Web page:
Over recent decades Ducati has sat near the top of the Superbike pack, with the new Panigale V4R now the absolute benchmark and undefeated in WSBK competition. But when the company introduced the Sebring 350 in 1965 it was the biggest bike in their line up and often raced against multi cylinder machines with twice the capacity. So to pay tribute to the little bike that could, Stephen Brisken has taken a beat up ’65 and beautifully transformed it into a machine that is a perfect mix of cafe and racer.
“I purchased the bike from a professional mechanic friend in Eureka, CA. He collected some unusual machines. At this point I knew nothing about Ducati’s and had never seen such a cool looking bike. Of course it was not running and was incomplete. I thought about the purchase for quite a while having never jumped into such a project.” Stephen tells us. But the Sebring kept calling his name and eventually he snapped it up.
Back home he’d assembled himself quite the workshop. This was his second home garage and he was determined to make it a very usable building fit for purpose. “I have enough space to have a bead blast cabinet, welding, drilling, polishing machines and a small wood working area. There is also a separate smaller space for wrenching on bikes. I have great light, heat and good air flow. I have been in this shop for about three years and it continues to evolve.”
To commence the build process Stephen decided that with the number of parts missing the customising route seemed to make more sense than to go back to original. And he’d always had a faired model, with the ’50s rocket bike look in mind. But halfway through the build, having come so far he had a change of heart. “And then in the middle of it all I decided I was getting out of motorcycles. I sold the little Duc and all the boxes of parts back to the mechanic I bought it from.”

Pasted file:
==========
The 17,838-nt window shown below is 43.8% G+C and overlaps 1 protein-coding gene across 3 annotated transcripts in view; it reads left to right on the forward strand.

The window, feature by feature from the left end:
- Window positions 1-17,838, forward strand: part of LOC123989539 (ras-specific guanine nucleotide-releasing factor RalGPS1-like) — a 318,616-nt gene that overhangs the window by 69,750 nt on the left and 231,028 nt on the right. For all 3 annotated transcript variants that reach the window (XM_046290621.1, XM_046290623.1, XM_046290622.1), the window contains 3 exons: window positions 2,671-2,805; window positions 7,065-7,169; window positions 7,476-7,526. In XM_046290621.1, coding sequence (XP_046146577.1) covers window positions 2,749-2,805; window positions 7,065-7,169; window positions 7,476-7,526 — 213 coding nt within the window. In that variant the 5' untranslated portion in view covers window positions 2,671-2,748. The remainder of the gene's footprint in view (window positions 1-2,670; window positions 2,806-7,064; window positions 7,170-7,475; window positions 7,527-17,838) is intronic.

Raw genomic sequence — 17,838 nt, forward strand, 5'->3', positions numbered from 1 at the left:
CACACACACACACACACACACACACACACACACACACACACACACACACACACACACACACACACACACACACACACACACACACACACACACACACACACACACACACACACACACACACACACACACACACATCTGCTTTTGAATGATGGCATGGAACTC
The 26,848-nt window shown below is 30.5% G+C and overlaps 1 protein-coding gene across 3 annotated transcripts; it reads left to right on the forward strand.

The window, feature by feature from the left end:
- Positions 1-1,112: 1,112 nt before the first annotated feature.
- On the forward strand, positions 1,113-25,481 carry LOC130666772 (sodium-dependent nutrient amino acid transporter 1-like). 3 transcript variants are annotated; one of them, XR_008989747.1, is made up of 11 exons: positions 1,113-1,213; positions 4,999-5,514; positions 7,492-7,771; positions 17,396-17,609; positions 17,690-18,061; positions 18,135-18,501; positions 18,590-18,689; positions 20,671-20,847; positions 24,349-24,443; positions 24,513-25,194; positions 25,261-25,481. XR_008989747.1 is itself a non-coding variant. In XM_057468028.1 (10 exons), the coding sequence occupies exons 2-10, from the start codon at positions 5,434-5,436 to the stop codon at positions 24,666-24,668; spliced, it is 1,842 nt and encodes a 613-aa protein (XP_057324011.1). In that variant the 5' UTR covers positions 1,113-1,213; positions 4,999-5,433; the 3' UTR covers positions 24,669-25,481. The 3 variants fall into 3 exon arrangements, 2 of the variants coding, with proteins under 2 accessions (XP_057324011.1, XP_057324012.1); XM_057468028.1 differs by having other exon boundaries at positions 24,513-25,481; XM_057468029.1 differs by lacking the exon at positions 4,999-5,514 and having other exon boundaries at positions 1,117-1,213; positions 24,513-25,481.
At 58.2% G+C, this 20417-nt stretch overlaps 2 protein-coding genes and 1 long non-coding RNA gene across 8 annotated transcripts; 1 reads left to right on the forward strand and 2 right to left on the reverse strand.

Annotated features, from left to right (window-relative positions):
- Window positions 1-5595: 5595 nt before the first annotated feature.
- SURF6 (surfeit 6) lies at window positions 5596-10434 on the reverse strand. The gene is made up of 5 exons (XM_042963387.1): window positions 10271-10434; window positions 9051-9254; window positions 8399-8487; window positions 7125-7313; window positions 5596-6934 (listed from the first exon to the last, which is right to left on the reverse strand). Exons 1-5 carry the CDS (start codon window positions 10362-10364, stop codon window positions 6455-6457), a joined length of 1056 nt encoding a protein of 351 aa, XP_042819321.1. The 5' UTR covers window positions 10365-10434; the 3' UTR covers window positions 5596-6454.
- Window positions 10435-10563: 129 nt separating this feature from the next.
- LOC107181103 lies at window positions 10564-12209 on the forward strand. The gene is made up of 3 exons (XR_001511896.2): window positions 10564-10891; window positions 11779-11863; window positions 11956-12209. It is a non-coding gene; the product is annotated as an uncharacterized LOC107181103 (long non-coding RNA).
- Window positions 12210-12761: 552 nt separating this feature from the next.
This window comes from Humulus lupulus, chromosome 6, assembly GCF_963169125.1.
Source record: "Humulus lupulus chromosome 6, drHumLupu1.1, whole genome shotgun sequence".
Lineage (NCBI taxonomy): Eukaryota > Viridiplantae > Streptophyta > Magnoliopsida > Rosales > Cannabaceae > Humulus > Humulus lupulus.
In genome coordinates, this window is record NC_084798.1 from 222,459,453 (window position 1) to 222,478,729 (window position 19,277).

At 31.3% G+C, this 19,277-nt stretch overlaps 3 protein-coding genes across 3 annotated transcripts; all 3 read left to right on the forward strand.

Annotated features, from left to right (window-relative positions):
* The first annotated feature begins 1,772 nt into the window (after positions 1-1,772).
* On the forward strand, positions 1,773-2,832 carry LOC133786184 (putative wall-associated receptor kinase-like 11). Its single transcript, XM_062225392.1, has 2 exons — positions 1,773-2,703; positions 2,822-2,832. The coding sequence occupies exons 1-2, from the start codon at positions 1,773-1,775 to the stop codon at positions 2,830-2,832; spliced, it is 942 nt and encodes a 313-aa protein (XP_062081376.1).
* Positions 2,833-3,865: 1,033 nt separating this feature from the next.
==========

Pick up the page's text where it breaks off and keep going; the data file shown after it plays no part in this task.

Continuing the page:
Thankfully he came to his sense and now committed to the bike once again, he contacted amazing metalworker Evan Wilcox to get on his waiting list for the alloy bodywork. After a year it was Stephen’s turn, but boy was the wait worth it. In a matter of weeks Evan had crafted and formed the incredible alloy pieces before you and had them sitting on the frame. From the gorgeous race inspired tank with generous knee dents for tucking in. To the front fairing that flows like liquid, with a tight opening for a headlight it is a sight to behold!
The humped tail piece is flawlessly executed with a great tip of the cap to the Isle of Man racing machines of the time. Again with the lighting seamlessly integrated and the hand rolled guards alone of such quality you’d expect any normal builder to have needed the weeks just for them. With the bike back home and the metal work sitting on top, Stephen now had the inspiration to make every last inch of the machine equally as good.
It was no easy task and he’s the first to admit. It was demanding and often daunting trying to meet that level of quality, but the results speak for themselves. The entire bike was disassembled and a fresh coat of paint laid down on the frame and swingarm. The seat has been covered in black to ensure that the visual tones match throughout. While new rear shocks and hydraulic front forks with polished lower legs and black painted uppers keep the theme flowing throughout.
Like any good Ducati the engine itself is an automotive piece of art and Stephen has brought it back to life in every possible way. From the polished side covers to the glorious cases and barrel, the short block looks as good as it runs. A rebuilt carb with foam filter draws in the air, while a stunning stainless pipe and reverse cone muffler expel the gases rearward. To make the whole thing more user friendly, a total re-wire and 12v conversion ensure its a dream to ride.
Wanting to keep the add-ons to a bare minimum, the race theme continues with a set of polished clip-ons and only the most essential controls. While a custom pair of rearsets make knocking through the 5 speed box a dream. To finish it off the elbow grease in the hubs and rims is obvious and the Avon rubber is the perfect match. From time of purchase to completion the journey took nearly six years. But the combination of a determined and creative owner builder, paired with a metalworker at the top of the game, means ‘The 350’ is simply a Ducati to die for!